Book Review: Strange the Dreamer

20170513_142537SYNOPSISThe dream chooses the dreamer, not the other way around—and Lazlo Strange, war orphan and junior librarian, has always feared that his dream chose poorly. Since he was five years old he’s been obsessed with the mythic lost city of Weep, but it would take someone bolder than he to cross half the world in search of it. Then a stunning opportunity presents itself, in the person of a hero called the Godslayer and a band of legendary warriors, and he has to seize his chance or lose his dream forever.

What happened in Weep two hundred years ago to cut it off from the rest of the world? What exactly did the Godslayer slay that went by the name of god? And what is the mysterious problem he now seeks help in solving?

The answers await in Weep, but so do more mysteries—including the blue-skinned goddess who appears in Lazlo’s dreams. How did he dream her before he knew she existed? And if all the gods are dead, why does she seem so real?

review

Strange the Dreamer by Laini Taylor surprised me to its’ final pages.

I loved falling back into Laini Taylor’s writing style after finishing her Daughter of Smoke and Bone trilogy a few years ago. Her imagination amazes me because the world of Weep is simply awe-mazing.

The dual POV brought more life to the book than I would have thought possible. Lazlo’s storytelling brought me into the story, but Sarai made me fall in love. Her history and different thoughts throughout the book just made sense when paired with Lazlo. Obviously, I could tell as soon as she was introduced where the romance would be: Lazarai or Sazlo? Only time will tell.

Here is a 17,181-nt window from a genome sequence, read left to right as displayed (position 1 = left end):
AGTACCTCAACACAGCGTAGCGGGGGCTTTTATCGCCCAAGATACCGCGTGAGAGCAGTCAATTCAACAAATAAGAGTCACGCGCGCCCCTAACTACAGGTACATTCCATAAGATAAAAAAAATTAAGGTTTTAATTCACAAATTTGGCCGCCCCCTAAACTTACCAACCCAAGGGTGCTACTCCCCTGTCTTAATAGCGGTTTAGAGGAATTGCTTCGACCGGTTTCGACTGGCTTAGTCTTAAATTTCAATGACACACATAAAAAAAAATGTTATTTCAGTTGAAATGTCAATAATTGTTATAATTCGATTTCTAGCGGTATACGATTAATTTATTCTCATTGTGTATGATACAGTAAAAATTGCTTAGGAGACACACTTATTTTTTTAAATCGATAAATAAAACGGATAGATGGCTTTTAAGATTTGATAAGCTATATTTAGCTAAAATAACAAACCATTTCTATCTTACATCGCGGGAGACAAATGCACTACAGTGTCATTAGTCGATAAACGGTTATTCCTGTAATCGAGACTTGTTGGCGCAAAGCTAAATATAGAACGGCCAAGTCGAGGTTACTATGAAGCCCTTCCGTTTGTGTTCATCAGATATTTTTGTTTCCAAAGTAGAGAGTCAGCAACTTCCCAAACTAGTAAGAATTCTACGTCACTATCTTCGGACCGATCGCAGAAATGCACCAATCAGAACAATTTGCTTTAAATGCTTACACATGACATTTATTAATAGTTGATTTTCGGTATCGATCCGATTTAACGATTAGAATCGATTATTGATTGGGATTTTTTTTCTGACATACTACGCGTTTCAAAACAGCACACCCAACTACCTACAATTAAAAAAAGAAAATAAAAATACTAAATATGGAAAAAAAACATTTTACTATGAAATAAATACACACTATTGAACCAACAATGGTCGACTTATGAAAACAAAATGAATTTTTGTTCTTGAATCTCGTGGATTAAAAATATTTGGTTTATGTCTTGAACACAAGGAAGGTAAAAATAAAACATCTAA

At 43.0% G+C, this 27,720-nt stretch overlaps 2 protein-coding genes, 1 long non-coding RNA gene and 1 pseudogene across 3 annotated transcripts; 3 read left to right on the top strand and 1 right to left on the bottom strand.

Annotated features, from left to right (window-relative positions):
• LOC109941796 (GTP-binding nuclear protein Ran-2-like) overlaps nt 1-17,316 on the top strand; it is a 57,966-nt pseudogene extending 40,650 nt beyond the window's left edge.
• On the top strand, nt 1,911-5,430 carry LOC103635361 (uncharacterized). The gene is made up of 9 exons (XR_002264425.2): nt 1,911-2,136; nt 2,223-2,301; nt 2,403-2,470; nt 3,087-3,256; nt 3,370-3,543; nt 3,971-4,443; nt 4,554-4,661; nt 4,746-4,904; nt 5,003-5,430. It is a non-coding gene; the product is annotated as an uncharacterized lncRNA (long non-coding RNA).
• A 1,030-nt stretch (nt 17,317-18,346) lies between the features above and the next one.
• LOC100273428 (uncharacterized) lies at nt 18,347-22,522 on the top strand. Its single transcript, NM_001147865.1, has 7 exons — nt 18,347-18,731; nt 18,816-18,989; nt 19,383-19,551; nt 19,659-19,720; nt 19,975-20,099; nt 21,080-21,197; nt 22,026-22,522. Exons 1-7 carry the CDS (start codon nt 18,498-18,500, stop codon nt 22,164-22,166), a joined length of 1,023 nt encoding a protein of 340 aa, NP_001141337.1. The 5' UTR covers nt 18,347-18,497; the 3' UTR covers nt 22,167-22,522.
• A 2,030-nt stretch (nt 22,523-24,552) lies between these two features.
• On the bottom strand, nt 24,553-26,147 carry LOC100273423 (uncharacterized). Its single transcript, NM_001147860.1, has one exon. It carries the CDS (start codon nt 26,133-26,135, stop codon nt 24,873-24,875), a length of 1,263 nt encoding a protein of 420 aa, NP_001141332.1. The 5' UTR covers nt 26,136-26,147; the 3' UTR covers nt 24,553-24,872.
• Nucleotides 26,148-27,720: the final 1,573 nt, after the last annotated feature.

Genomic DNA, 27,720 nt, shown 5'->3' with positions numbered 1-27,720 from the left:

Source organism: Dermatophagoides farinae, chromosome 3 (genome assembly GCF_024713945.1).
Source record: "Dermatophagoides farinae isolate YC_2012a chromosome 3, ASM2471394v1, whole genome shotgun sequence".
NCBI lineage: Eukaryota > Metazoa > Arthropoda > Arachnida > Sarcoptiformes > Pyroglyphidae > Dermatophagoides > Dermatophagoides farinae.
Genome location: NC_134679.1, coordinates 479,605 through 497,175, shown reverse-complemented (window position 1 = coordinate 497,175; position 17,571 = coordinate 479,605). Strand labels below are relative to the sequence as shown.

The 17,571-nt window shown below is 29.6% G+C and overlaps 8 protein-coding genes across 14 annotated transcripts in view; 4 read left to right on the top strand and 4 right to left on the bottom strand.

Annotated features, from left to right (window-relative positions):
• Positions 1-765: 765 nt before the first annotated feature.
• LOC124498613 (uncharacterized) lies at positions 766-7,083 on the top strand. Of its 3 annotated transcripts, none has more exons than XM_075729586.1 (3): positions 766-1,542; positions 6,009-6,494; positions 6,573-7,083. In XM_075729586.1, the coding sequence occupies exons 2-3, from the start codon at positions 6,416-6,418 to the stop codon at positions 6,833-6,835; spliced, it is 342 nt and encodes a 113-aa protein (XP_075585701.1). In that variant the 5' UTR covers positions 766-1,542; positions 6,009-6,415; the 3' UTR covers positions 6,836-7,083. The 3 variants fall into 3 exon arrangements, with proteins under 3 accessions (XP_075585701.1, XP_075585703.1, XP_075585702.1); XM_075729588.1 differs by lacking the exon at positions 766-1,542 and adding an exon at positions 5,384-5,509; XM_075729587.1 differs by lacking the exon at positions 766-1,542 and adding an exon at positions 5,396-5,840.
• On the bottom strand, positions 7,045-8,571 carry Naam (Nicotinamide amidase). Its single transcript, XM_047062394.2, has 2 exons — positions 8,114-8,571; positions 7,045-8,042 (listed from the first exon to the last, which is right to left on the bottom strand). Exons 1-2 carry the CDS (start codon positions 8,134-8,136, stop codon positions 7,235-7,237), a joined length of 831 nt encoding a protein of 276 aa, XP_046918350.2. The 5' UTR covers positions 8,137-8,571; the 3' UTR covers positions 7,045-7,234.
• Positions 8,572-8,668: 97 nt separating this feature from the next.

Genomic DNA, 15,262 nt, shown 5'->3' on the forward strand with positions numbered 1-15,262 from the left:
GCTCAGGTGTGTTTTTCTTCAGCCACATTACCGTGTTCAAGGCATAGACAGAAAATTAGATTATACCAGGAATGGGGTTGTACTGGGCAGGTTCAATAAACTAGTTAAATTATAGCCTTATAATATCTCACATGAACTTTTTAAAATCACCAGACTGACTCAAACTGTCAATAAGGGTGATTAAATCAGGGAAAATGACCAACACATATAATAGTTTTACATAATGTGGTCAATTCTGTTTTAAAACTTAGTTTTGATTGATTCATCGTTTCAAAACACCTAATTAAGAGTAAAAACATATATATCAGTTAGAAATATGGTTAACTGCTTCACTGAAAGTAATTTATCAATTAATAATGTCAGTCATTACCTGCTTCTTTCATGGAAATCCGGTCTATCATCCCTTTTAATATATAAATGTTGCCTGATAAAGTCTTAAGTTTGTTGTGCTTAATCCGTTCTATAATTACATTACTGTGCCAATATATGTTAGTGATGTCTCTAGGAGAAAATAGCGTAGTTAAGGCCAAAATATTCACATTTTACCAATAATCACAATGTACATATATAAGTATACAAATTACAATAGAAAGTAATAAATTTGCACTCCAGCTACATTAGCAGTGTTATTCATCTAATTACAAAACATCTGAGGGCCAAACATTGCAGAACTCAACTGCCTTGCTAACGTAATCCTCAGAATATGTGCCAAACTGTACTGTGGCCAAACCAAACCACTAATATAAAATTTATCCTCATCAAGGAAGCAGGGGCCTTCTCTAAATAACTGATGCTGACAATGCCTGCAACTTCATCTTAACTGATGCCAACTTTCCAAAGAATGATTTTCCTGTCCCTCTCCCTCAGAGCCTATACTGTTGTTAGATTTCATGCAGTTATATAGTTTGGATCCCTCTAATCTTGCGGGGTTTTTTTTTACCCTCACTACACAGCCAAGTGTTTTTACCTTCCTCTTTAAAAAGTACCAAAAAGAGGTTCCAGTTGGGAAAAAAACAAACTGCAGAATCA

The plot seemed slow in the beginning, but it actually really intrigued me. I loved Lazlo’s creativity, and I really connected with his sense of story-telling and imagination since I was literally him growing up. The jumps in time helped speed up the story without leaving anything confusing. While not a lot of action occurred until the final few pages, the story never dulled. The history and time spent in dreams made the book feel like Lazlo and Sarai knew each other longer than just the few days they actually did know each other. This is why I was okay with their instant fascination with one another (that and Lazlo is adorable) which quickly proceeded to a romance. But, once again, the time spent in the dream world seemed longer than it actually was creating a longer sense of time.

Overall, I would say this book is right up there with the DoSAB series by Laini Taylor, which really captured my early fantasy-loving heart when I was younger. The ending definitely caught me off-guard, and I may have screamed and cried and had a book hangover for quite some time. But I would still recommend this book to every person I know. Including you.

Have you read other Laini Taylor books? What do you think their ship name should be? What did you think about Strange the Dreamer? Let me know in the comments!

 

Much love, XOXO,

~A Writer Named Charley~

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